Review of Regional Weather Conditions for Second Fortnight of September 2019

Print Version

1. Review of Regional Weather Conditions for Second Fortnight of September 2019

1.1 In the second half of September 2019, the prevailing winds over the southern ASEAN region were from the east or southeast, with weaker winds over the equatorial areas. In contrast, over the Mekong sub-region, the prevailing winds were generally from the northeast or east. During the period, anomalous westerly or northwesterly winds prevailed over the northern Philippines. This was influenced by the presence of Tropical Storms Tapah and Mitag over the western Pacific Ocean.


Figure 1 5000 ft average winds (left) and anomalies (right) for 16 – 30 Sep 2019 (Source: JMA)


Figure 2 Tracks of Tropical Storm Tapah (19 Sep – 23 Sep, 2019) and Tropical Storm Mitag (28 Sep – 4 Oct, 2019) (Source: JAXA)

1.2 The influence of these tropical storms also contributed to the above-average rainfall over northern Philippines in the second half of the month. Wetter-than-normal conditions prevailed over the Mekong sub-region except for parts of Thailand, northern Lao PDR and western Cambodia, where below-average rainfall was recorded. In the southern ASEAN region, the drier-than-normal conditions persisted into the second half of the month. Toward the end of September 2019, a shift in the monsoon rain band over the equatorial ASEAN region brought showers over northern Sumatra, Malaysia, Singapore and parts of Kalimantan. During the fortnight, the Madden-Julian Oscillation (MJO) was in Phases 8 and 1, and could have also contributed to the increased shower activities in the last week of the month.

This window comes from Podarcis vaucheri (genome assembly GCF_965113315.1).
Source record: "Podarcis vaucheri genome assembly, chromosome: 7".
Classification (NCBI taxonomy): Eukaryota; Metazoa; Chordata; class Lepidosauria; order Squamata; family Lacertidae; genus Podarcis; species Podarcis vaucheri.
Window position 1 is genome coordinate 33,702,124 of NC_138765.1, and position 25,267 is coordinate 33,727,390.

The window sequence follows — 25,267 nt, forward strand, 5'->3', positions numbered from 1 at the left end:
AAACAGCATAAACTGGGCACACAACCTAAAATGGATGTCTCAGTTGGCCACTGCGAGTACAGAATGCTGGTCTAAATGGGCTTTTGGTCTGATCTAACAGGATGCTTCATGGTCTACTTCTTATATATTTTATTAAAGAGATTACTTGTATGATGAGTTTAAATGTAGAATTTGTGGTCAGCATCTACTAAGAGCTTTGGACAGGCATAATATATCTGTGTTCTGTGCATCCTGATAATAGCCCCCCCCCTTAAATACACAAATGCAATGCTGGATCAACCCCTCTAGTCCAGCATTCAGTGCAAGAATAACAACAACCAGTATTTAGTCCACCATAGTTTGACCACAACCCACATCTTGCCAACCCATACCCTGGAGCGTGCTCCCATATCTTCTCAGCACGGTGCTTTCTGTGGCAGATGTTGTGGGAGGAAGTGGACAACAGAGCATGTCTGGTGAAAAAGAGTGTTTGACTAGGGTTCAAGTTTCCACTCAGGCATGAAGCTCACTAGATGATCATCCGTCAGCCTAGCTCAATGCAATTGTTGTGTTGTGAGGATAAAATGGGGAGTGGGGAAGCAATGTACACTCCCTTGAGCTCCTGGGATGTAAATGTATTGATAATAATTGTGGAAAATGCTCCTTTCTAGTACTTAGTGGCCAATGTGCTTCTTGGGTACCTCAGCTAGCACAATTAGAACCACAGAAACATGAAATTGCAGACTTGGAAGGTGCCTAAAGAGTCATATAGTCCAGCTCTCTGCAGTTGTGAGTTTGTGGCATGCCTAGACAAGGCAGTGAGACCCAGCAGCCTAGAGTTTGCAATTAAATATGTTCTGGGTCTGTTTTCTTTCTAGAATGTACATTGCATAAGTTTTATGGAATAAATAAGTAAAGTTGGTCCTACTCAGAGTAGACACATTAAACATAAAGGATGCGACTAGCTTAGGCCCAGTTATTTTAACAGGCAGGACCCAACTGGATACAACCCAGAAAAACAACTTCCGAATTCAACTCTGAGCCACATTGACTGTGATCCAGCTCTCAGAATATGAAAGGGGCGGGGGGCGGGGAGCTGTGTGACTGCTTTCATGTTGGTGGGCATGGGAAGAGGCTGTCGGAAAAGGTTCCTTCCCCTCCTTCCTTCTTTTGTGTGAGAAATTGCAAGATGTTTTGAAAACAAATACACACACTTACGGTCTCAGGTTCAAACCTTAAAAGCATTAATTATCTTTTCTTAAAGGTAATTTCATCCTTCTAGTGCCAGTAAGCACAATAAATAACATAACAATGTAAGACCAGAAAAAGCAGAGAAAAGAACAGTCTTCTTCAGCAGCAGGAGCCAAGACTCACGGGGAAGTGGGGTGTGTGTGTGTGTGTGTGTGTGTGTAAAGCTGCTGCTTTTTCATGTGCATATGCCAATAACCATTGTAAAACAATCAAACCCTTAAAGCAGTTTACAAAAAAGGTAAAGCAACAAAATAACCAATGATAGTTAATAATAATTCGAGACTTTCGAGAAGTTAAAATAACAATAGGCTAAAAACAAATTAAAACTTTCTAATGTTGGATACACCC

Figure 3 Daily average rainfall for the ASEAN region in the second fortnight of September 2019. (Source: JAXA Global Satellite Mapping of Precipitation)

Figure 4 Percentage of average rainfall for 16 – 30 September 2019. The rainfall data may be less representative for areas with a less dense rainfall network. (Source: IRI NOAA/NCEP CPC Unified Precipitation Analyses)

Figure 5 The MJO phase diagram (blue for September 2019). The diagram illustrates the movement of the MJO through different phases, which correspond to different locations along the equator. The distance of the index from the centre of the diagram is correlated with the strength of MJO. When the index falls within the circle, the MJO is considered weak or indiscernible. (Source: Bureau of Meteorology)

1.3 Over the tropical Pacific Ocean, El Niño – Southern Oscillation (ENSO) remained neutral. In the Indian Ocean, the positive Indian Ocean Dipole (IOD) strengthened in the second half of September 2019. A positive IOD is typically associated with drier weather over the southern ASEAN region.